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Submission + - Cablevision suing Viacom over cable bundling (latimes.com)

aws910 writes: In an article by LA Times, Cablevision (a huge cable network) is suing Viacom (owner of MTV, nickelodeon, etc), alleging they are violating US federal anti-trust laws by requiring programming packages to be bundled. If they are victorious, it would be a tiny step closer to "a la carte cable", but not much — Cablevision just wants to make their own bundles, and not give the customer the freedom to choose which channels they get. Where can I get my "kill your tv" bumper sticker from?

Comment Re:Fragmentation (Score 2) 152

It's why in 2007, every feature phone could get games, but there were only a handful. They were mostly copies of old arcade games and often cost $3/mo or so. No one developed more ambitious things because of the porting effort and size of the individual markets. A few bigger games would be made (I remember there was a God of War cell phone game), but it would only be on one carrier and maybe 2-3 phones.

We already have 3 platforms (4 if BBOS can survive), plus there are a few other little ones. We have choice and competition.

We don't need 8 or 15 options.

Comment Re:Effectiveness of "Do Not Call"? (Score 5, Informative) 235

The Do Not Call list works very well for what it was intended to do. It stops legal calls from businesses you have no association with. Do you remember the "would you like to change long distance providers" calls? What if Dish Network could call you every week to ask you if you wanted to switch off cable?

The problem is that the DNC list does *nothing* to stop the following groups:

  • Political organizations - law doesn't apply
  • Charity solicitation - law doesn't apply
  • Surveys - law doesn't apply
  • Scams - they're already breaking the law

Congress chose to allow the first 3 for their own benefit, and no law can stop the fourth, only really tough enforcement and holding phone companies accountable.

Comment Re:Scaling is the Key! (Score 4, Interesting) 365

Coal is 84% carbon, 10% oxygen, 4% hydrogen, and 2% nitrogen (or so). Short of nuclear fission or fusion, you're going to get carbon and oxygen out of it no matter what you do.

The question is how much energy you get out. If this process were twice as efficient (in terms of CO2 per MW) then it would still be a worthwhile improvement wouldn't it?

Comment Are they teaching real CS? (Score 3, Insightful) 168

Sounds find to me, as long they teach real CS, and don't just teach Word and Excel and Powerpoint. It constantly frustrated me that my little sister's computer classes where never anything more than "Make a presentation in Powerpoint". Microsoft should work to put an end to that being the end-all of computer education. That should only be a small part.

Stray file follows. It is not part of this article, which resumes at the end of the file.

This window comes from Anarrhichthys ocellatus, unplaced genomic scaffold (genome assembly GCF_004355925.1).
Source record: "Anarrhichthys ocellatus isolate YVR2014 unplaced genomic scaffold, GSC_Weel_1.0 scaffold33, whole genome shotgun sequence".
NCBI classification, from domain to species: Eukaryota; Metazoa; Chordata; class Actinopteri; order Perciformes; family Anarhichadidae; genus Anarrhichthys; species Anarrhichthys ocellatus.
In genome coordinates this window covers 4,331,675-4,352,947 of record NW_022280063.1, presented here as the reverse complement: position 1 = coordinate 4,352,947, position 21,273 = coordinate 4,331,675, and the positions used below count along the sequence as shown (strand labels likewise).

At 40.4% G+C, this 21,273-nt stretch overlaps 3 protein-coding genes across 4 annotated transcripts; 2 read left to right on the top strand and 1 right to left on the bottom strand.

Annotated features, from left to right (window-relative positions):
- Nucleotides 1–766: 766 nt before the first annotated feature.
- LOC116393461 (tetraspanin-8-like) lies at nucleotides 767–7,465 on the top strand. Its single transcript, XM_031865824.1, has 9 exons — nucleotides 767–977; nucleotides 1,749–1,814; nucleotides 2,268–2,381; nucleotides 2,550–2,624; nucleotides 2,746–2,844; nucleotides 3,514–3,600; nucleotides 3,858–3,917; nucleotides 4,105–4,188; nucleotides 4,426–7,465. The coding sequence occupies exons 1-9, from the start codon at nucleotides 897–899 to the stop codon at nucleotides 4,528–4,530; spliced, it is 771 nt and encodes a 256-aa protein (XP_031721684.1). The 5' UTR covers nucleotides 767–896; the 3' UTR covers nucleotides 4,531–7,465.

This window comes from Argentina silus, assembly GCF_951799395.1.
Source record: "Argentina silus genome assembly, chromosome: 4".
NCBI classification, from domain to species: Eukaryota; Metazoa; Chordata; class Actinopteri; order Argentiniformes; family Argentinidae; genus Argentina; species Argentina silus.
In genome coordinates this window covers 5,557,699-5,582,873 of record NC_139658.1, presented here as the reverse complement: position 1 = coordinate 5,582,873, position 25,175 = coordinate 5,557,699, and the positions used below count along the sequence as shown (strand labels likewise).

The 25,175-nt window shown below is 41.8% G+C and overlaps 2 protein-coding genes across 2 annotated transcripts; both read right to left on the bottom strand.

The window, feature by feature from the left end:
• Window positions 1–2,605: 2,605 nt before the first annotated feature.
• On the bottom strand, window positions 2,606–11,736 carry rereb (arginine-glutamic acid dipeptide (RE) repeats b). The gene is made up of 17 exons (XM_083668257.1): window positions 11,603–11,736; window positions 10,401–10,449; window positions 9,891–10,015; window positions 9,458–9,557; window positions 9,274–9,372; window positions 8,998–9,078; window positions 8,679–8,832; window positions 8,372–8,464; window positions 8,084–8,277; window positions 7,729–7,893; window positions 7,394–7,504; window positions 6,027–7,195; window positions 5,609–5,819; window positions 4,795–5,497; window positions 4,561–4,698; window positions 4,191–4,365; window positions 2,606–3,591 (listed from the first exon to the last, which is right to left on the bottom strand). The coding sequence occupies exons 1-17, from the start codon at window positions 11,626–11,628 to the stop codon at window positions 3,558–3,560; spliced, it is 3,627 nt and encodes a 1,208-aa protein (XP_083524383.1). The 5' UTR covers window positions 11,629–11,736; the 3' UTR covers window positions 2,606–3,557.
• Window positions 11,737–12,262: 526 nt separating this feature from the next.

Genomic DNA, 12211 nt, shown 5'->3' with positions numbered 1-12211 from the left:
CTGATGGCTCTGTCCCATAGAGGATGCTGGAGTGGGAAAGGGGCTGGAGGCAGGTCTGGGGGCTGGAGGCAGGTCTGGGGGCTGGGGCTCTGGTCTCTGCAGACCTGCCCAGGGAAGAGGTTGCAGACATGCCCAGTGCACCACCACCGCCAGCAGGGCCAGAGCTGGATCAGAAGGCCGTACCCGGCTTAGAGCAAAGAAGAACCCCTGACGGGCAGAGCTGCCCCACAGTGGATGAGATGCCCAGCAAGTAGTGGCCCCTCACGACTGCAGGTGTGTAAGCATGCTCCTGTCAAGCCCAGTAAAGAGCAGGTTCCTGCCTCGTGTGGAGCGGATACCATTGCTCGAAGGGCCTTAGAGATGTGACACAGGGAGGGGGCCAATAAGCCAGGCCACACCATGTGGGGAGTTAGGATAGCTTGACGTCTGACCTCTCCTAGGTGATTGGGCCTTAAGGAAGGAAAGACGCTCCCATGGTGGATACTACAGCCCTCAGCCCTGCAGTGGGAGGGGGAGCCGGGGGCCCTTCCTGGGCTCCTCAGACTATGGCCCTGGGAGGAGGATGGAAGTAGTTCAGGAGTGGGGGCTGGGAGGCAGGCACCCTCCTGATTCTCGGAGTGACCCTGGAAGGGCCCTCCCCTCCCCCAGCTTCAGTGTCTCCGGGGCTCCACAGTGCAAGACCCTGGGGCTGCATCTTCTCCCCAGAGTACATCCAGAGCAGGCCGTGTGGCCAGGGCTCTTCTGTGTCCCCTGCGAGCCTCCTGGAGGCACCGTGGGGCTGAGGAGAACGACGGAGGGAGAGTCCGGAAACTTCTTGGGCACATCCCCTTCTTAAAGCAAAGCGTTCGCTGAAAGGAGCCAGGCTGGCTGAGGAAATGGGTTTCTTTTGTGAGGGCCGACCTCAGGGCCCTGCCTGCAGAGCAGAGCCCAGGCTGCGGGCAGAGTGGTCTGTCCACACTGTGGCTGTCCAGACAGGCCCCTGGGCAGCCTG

Piracy

Submission + - WTO Approves Antigua's Pirate Website (torrentfreak.com) 1

hydrofix writes: On Thursday TorrentFreak broke the story (verified by BBC) that the government of Antigua and Barbuda, a tiny island nation on the Caribbean, was planning to launch a legal "pirate" website selling movies, music and software without paying a penny to U.S. copyright holders. Now, the World Trade Organization has given its final approval for the Antigua government to launch the website. The decision follows from long-running trade dispute between the countries, related to online gambling, which was ruled in Antigua's favor in 2005. After the United States refused to compensate, the WTO granted Antigua the right to "suspend" U.S. copyrights for up to $21 million annually.

Comment Re:Unclear on the Concept. (Score 2) 414

People are mad because (say) 500,000 manufacturing jobs were replaced with workers overseas. If 1,000 jobs are created here to manage those robots, that still leaves 499,000 people mad because their job doesn't exist any more.

And the truth is that there is a large difference between people making portable DVD players and people running the robots to make the portable DVD players. It's quite possible that very few of those 1,000 "saved" jobs would even be people in that original pool.

Facebook

Submission + - Open Compute "Group Hug" Board Allows Swappable CPUs in Servers (slashdot.org)

Nerval's Lobster writes: "AMD, Intel, ARM: for years, their respective CPU architectures required separate sockets, separate motherboards, and in effect, separate servers. But no longer: Facebook and the Open Compute Summit have announced a common daughtercard specification that can link virtually any processor to the motherboard. AMD, Applied Micro, Intel, and Calxeda have already embraced the new board, dubbed “Group Hug.” Hardware designs based on the technology will reportedly appear at the show. The Group Hug card will be connected via a simple x8 PCI Express connector to the main motherboard. But Frank Frankovsky, director of hardware design and supply chain operations at Facebook, also told an audience at the Summit that, while a standard has been provided, it may be some time before the real-world appearance of servers built on the technology."

Comment Re:ABS solid doodles are STRONG. (Score 1) 70

It's been done, but I'm having trouble finding links.

  • ABS strikes me as a bad idea because of the fumes.
  • PLA has been used to do casting. It's a bioplastic based on corn so I don't believe it's toxic when burned like ABS is.
  • PVA seems like it might be ideal. PVA dissolves in water, so you could make your mold and then just flush the positive out of it with hot water.

I know I've seen this on Thingiverse. I believe I've also seen people make negative molds on a Makerbot, use that to make a was positive, then use that to make a negative and cast from there.

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